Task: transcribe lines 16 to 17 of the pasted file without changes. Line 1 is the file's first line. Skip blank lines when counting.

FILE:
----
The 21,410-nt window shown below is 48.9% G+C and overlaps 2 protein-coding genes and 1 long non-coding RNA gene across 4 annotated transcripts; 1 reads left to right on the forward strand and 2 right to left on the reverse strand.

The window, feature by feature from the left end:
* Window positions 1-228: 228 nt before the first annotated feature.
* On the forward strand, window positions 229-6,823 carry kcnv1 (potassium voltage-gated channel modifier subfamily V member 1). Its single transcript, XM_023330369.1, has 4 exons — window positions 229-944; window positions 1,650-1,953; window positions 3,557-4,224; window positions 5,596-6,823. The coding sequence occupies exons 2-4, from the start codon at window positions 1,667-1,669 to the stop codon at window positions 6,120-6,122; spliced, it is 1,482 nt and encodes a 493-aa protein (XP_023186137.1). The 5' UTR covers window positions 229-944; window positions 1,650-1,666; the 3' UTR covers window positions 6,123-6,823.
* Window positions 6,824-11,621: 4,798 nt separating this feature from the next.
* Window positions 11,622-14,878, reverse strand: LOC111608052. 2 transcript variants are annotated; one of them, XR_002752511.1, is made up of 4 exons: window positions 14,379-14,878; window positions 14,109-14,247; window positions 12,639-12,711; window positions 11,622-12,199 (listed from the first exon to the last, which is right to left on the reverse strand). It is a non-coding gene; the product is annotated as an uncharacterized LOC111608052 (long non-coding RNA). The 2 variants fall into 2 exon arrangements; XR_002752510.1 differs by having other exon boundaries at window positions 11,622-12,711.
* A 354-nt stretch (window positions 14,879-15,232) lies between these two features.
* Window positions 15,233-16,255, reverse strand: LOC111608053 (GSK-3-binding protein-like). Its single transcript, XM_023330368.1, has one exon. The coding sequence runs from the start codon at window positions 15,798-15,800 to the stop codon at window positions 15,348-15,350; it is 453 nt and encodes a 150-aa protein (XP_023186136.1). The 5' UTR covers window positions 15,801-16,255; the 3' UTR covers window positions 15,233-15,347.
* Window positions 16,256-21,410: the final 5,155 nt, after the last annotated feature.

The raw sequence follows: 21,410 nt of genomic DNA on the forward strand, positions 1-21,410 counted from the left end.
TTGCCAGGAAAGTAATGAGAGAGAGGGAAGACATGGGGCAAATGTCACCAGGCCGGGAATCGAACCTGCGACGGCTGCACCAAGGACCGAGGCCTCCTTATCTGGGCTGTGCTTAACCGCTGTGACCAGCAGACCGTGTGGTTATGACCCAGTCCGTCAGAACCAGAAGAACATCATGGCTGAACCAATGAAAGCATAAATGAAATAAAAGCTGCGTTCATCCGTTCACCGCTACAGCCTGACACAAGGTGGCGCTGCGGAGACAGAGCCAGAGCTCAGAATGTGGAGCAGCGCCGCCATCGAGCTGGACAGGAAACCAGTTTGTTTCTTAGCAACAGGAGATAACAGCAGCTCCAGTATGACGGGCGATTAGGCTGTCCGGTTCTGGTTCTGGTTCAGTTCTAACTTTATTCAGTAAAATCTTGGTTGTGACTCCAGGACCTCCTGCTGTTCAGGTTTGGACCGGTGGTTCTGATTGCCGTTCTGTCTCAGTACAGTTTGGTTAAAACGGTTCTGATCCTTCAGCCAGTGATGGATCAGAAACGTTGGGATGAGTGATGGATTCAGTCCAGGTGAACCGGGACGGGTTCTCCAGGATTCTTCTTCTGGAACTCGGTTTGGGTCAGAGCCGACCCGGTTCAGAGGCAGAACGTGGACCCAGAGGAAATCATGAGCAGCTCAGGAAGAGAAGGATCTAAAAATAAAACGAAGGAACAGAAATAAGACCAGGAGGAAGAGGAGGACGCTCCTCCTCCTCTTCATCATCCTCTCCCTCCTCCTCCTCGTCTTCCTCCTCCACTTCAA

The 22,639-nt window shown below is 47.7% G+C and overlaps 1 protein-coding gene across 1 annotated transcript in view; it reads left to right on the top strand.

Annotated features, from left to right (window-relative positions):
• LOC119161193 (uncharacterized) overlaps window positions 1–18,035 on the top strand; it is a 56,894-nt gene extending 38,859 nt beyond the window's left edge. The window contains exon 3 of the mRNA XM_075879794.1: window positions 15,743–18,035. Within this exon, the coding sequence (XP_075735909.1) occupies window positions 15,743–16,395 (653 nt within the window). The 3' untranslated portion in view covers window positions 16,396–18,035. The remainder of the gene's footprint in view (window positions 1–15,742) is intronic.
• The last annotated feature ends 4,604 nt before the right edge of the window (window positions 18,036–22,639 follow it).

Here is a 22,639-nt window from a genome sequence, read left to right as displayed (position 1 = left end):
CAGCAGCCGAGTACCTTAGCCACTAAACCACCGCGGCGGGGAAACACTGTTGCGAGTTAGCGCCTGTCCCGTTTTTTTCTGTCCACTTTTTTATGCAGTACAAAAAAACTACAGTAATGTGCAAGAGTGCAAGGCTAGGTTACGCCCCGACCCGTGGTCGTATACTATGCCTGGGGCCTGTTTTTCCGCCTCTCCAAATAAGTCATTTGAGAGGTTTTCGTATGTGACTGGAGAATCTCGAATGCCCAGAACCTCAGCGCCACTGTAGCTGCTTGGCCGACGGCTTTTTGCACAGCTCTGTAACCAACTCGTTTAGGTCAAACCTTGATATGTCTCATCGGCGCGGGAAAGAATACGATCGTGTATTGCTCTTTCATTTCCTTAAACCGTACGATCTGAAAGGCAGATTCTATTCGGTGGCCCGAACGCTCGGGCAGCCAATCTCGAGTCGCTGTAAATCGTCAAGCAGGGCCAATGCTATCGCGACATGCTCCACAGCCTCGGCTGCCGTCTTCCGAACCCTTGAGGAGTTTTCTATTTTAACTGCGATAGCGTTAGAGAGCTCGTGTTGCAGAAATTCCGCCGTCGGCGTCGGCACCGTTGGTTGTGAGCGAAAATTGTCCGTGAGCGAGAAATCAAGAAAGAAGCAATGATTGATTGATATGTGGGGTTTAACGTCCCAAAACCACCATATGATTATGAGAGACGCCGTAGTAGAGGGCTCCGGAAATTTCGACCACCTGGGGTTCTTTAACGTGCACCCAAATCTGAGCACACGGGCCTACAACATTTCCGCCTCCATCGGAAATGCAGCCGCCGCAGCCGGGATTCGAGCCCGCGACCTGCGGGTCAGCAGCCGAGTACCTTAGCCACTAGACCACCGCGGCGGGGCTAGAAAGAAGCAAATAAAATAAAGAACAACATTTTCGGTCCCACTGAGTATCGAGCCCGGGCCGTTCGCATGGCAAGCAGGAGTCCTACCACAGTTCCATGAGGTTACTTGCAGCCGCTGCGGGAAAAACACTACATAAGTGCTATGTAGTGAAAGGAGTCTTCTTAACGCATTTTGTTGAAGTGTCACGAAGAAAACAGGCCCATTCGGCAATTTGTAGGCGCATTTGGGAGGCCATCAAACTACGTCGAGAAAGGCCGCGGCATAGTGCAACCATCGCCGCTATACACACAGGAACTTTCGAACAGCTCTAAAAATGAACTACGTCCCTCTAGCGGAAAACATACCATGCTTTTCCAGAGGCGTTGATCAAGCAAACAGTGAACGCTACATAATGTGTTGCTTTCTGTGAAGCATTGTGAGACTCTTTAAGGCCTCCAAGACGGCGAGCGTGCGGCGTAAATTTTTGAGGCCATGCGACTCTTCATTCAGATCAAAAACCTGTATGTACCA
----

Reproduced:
Here is a 22,639-nt window from a genome sequence, read left to right as displayed (position 1 = left end):
CAGCAGCCGAGTACCTTAGCCACTAAACCACCGCGGCGGGGAAACACTGTTGCGAGTTAGCGCCTGTCCCGTTTTTTTCTGTCCACTTTTTTATGCAGTACAAAAAAACTACAGTAATGTGCAAGAGTGCAAGGCTAGGTTACGCCCCGACCCGTGGTCGTATACTATGCCTGGGGCCTGTTTTTCCGCCTCTCCAAATAAGTCATTTGAGAGGTTTTCGTATGTGACTGGAGAATCTCGAATGCCCAGAACCTCAGCGCCACTGTAGCTGCTTGGCCGACGGCTTTTTGCACAGCTCTGTAACCAACTCGTTTAGGTCAAACCTTGATATGTCTCATCGGCGCGGGAAAGAATACGATCGTGTATTGCTCTTTCATTTCCTTAAACCGTACGATCTGAAAGGCAGATTCTATTCGGTGGCCCGAACGCTCGGGCAGCCAATCTCGAGTCGCTGTAAATCGTCAAGCAGGGCCAATGCTATCGCGACATGCTCCACAGCCTCGGCTGCCGTCTTCCGAACCCTTGAGGAGTTTTCTATTTTAACTGCGATAGCGTTAGAGAGCTCGTGTTGCAGAAATTCCGCCGTCGGCGTCGGCACCGTTGGTTGTGAGCGAAAATTGTCCGTGAGCGAGAAATCAAGAAAGAAGCAATGATTGATTGATATGTGGGGTTTAACGTCCCAAAACCACCATATGATTATGAGAGACGCCGTAGTAGAGGGCTCCGGAAATTTCGACCACCTGGGGTTCTTTAACGTGCACCCAAATCTGAGCACACGGGCCTACAACATTTCCGCCTCCATCGGAAATGCAGCCGCCGCAGCCGGGATTCGAGCCCGCGACCTGCGGGTCAGCAGCCGAGTACCTTAGCCACTAGACCACCGCGGCGGGGCTAGAAAGAAGCAAATAAAATAAAGAACAACATTTTCGGTCCCACTGAGTATCGAGCCCGGGCCGTTCGCATGGCAAGCAGGAGTCCTACCACAGTTCCATGAGGTTACTTGCAGCCGCTGCGGGAAAAACACTACATAAGTGCTATGTAGTGAAAGGAGTCTTCTTAACGCATTTTGTTGAAGTGTCACGAAGAAAACAGGCCCATTCGGCAATTTGTAGGCGCATTTGGGAGGCCATCAAACTACGTCGAGAAAGGCCGCGGCATAGTGCAACCATCGCCGCTATACACACAGGAACTTTCGAACAGCTCTAAAAATGAACTACGTCCCTCTAGCGGAAAACATACCATGCTTTTCCAGAGGCGTTGATCAAGCAAACAGTGAACGCTACATAATGTGTTGCTTTCTGTGAAGCATTGTGAGACTCTTTAAGGCCTCCAAGACGGCGAGCGTGCGGCGTAAATTTTTGAGGCCATGCGACTCTTCATTCAGATCAAAAACCTGTATGTACCA